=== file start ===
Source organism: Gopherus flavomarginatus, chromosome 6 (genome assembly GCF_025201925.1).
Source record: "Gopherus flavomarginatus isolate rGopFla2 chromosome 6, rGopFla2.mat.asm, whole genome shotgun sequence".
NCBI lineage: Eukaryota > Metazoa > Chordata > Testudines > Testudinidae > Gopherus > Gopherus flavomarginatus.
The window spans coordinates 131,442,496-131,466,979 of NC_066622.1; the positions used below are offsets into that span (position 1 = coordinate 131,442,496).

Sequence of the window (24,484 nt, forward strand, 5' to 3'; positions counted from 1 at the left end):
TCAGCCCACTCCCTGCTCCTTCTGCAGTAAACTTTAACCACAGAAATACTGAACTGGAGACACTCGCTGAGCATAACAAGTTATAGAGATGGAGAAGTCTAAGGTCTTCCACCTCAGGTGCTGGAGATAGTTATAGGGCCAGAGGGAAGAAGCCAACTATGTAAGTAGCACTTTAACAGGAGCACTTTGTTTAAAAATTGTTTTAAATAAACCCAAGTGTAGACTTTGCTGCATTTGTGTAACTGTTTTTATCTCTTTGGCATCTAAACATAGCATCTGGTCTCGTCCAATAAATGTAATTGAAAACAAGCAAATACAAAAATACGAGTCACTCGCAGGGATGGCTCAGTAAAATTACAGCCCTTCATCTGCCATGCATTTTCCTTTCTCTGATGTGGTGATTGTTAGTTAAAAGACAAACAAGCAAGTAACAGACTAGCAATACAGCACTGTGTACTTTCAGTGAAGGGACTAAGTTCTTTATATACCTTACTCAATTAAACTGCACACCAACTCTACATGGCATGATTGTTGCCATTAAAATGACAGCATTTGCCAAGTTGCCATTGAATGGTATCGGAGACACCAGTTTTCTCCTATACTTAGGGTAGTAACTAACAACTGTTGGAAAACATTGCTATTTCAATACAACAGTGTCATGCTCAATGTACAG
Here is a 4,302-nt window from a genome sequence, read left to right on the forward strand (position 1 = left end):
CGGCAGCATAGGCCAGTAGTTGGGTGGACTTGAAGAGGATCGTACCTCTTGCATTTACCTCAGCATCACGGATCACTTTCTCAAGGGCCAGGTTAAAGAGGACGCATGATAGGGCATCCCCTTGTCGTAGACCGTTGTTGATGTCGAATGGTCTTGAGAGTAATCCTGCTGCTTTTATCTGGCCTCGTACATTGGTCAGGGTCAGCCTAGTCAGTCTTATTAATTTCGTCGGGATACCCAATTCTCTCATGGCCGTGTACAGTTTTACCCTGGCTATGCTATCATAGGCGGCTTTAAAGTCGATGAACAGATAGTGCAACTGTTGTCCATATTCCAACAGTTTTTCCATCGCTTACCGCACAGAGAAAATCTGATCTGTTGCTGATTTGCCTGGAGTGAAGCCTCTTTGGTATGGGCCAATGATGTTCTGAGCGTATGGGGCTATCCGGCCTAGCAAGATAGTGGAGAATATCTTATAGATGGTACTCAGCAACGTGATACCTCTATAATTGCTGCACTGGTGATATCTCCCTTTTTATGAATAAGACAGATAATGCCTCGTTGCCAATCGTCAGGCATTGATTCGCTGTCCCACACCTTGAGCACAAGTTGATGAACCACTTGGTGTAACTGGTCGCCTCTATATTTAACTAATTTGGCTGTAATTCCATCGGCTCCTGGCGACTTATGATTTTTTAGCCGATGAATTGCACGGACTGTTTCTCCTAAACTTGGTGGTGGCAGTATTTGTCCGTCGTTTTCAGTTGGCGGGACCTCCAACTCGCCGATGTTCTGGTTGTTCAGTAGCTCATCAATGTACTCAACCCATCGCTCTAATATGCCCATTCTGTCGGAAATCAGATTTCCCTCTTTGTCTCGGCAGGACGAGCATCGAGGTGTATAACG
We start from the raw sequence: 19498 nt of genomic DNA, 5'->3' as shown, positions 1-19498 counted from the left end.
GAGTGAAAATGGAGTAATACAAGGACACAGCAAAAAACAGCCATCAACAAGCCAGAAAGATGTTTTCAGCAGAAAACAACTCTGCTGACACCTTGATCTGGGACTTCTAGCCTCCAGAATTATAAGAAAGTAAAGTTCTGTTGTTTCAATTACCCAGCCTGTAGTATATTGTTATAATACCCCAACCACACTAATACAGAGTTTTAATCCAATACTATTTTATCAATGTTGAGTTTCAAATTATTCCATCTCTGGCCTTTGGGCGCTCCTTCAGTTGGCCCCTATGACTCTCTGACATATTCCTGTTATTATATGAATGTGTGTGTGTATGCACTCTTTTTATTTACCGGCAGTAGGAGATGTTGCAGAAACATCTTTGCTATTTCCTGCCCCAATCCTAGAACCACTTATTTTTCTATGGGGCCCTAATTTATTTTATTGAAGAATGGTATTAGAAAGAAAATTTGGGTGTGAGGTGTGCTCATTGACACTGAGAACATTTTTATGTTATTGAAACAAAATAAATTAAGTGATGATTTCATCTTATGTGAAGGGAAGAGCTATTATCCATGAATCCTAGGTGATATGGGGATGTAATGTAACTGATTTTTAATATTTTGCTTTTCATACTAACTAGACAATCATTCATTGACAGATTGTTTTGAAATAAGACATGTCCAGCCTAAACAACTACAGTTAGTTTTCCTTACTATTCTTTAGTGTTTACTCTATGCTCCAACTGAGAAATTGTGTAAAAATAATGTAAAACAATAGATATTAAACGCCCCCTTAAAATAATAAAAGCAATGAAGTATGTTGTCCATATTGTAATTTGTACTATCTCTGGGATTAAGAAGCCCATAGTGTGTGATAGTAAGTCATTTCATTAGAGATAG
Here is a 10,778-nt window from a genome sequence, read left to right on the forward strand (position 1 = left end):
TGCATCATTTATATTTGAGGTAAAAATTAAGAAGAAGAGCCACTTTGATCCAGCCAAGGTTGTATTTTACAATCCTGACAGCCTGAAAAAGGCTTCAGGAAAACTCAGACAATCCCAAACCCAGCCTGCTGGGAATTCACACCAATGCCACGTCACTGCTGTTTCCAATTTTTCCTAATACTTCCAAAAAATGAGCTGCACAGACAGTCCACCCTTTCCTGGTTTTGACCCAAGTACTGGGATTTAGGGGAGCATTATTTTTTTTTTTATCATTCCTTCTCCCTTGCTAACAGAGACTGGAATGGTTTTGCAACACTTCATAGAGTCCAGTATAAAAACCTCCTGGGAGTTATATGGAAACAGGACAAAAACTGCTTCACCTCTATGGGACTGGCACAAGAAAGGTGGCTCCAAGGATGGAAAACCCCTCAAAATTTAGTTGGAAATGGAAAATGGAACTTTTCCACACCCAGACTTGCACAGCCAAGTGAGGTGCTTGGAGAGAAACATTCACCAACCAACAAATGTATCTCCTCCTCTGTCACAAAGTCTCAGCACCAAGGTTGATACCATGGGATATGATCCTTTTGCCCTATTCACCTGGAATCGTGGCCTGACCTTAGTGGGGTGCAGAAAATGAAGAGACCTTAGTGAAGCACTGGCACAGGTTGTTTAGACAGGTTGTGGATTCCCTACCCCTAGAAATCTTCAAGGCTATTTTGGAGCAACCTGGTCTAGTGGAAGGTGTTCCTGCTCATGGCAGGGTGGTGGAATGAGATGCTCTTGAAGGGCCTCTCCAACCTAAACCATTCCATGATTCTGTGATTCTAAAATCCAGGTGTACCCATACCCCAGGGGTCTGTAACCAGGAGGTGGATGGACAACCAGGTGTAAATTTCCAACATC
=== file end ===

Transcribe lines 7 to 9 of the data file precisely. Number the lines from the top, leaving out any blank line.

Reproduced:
Here is a 4,302-nt window from a genome sequence, read left to right on the forward strand (position 1 = left end):
CGGCAGCATAGGCCAGTAGTTGGGTGGACTTGAAGAGGATCGTACCTCTTGCATTTACCTCAGCATCACGGATCACTTTCTCAAGGGCCAGGTTAAAGAGGACGCATGATAGGGCATCCCCTTGTCGTAGACCGTTGTTGATGTCGAATGGTCTTGAGAGTAATCCTGCTGCTTTTATCTGGCCTCGTACATTGGTCAGGGTCAGCCTAGTCAGTCTTATTAATTTCGTCGGGATACCCAATTCTCTCATGGCCGTGTACAGTTTTACCCTGGCTATGCTATCATAGGCGGCTTTAAAGTCGATGAACAGATAGTGCAACTGTTGTCCATATTCCAACAGTTTTTCCATCGCTTACCGCACAGAGAAAATCTGATCTGTTGCTGATTTGCCTGGAGTGAAGCCTCTTTGGTATGGGCCAATGATGTTCTGAGCGTATGGGGCTATCCGGCCTAGCAAGATAGTGGAGAATATCTTATAGATGGTACTCAGCAACGTGATACCTCTATAATTGCTGCACTGGTGATATCTCCCTTTTTATGAATAAGACAGATAATGCCTCGTTGCCAATCGTCAGGCATTGATTCGCTGTCCCACACCTTGAGCACAAGTTGATGAACCACTTGGTGTAACTGGTCGCCTCTATATTTAACTAATTTGGCTGTAATTCCATCGGCTCCTGGCGACTTATGATTTTTTAGCCGATGAATTGCACGGACTGTTTCTCCTAAACTTGGTGGTGGCAGTATTTGTCCGTCGTTTTCAGTTGGCGGGACCTCCAACTCGCCGATGTTCTGGTTGTTCAGTAGCTCATCAATGTACTCAACCCATCGCTCTAATATGCCCATTCTGTCGGAAATCAGATTTCCCTCTTTGTCTCGGCAGGACGAGCATCGAGGTGTATAACG
We start from the raw sequence: 19498 nt of genomic DNA, 5'->3' as shown, positions 1-19498 counted from the left end.